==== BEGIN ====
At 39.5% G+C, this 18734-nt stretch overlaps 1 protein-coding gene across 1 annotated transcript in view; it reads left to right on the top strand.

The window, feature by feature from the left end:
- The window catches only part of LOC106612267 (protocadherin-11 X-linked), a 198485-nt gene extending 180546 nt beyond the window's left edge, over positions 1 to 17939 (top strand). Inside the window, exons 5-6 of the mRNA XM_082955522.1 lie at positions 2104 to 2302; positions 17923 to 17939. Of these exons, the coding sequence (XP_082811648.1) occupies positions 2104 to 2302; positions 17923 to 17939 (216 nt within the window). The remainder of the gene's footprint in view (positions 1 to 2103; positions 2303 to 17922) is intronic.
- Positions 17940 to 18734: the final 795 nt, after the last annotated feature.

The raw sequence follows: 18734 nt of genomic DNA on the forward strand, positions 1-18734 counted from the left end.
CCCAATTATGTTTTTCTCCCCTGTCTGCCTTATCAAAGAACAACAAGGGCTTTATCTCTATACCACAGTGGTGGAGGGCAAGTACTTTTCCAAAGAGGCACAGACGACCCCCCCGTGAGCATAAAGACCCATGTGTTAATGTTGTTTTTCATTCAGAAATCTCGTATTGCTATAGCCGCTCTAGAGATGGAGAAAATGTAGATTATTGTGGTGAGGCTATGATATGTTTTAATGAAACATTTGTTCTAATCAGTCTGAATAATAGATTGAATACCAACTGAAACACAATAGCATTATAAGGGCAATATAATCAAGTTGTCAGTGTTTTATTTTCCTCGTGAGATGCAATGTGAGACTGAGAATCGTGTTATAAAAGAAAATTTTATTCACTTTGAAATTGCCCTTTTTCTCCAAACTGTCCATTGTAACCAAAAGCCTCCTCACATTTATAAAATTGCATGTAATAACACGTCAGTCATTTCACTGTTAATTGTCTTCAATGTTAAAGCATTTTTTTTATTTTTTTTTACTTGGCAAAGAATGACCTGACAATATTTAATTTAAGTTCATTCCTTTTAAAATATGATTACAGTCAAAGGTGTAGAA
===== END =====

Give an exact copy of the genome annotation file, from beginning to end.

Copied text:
At 39.5% G+C, this 18734-nt stretch overlaps 1 protein-coding gene across 1 annotated transcript in view; it reads left to right on the top strand.

The window, feature by feature from the left end:
- The window catches only part of LOC106612267 (protocadherin-11 X-linked), a 198485-nt gene extending 180546 nt beyond the window's left edge, over positions 1 to 17939 (top strand). Inside the window, exons 5-6 of the mRNA XM_082955522.1 lie at positions 2104 to 2302; positions 17923 to 17939. Of these exons, the coding sequence (XP_082811648.1) occupies positions 2104 to 2302; positions 17923 to 17939 (216 nt within the window). The remainder of the gene's footprint in view (positions 1 to 2103; positions 2303 to 17922) is intronic.
- Positions 17940 to 18734: the final 795 nt, after the last annotated feature.

The raw sequence follows: 18734 nt of genomic DNA on the forward strand, positions 1-18734 counted from the left end.
CCCAATTATGTTTTTCTCCCCTGTCTGCCTTATCAAAGAACAACAAGGGCTTTATCTCTATACCACAGTGGTGGAGGGCAAGTACTTTTCCAAAGAGGCACAGACGACCCCCCCGTGAGCATAAAGACCCATGTGTTAATGTTGTTTTTCATTCAGAAATCTCGTATTGCTATAGCCGCTCTAGAGATGGAGAAAATGTAGATTATTGTGGTGAGGCTATGATATGTTTTAATGAAACATTTGTTCTAATCAGTCTGAATAATAGATTGAATACCAACTGAAACACAATAGCATTATAAGGGCAATATAATCAAGTTGTCAGTGTTTTATTTTCCTCGTGAGATGCAATGTGAGACTGAGAATCGTGTTATAAAAGAAAATTTTATTCACTTTGAAATTGCCCTTTTTCTCCAAACTGTCCATTGTAACCAAAAGCCTCCTCACATTTATAAAATTGCATGTAATAACACGTCAGTCATTTCACTGTTAATTGTCTTCAATGTTAAAGCATTTTTTTTATTTTTTTTTACTTGGCAAAGAATGACCTGACAATATTTAATTTAAGTTCATTCCTTTTAAAATATGATTACAGTCAAAGGTGTAGAA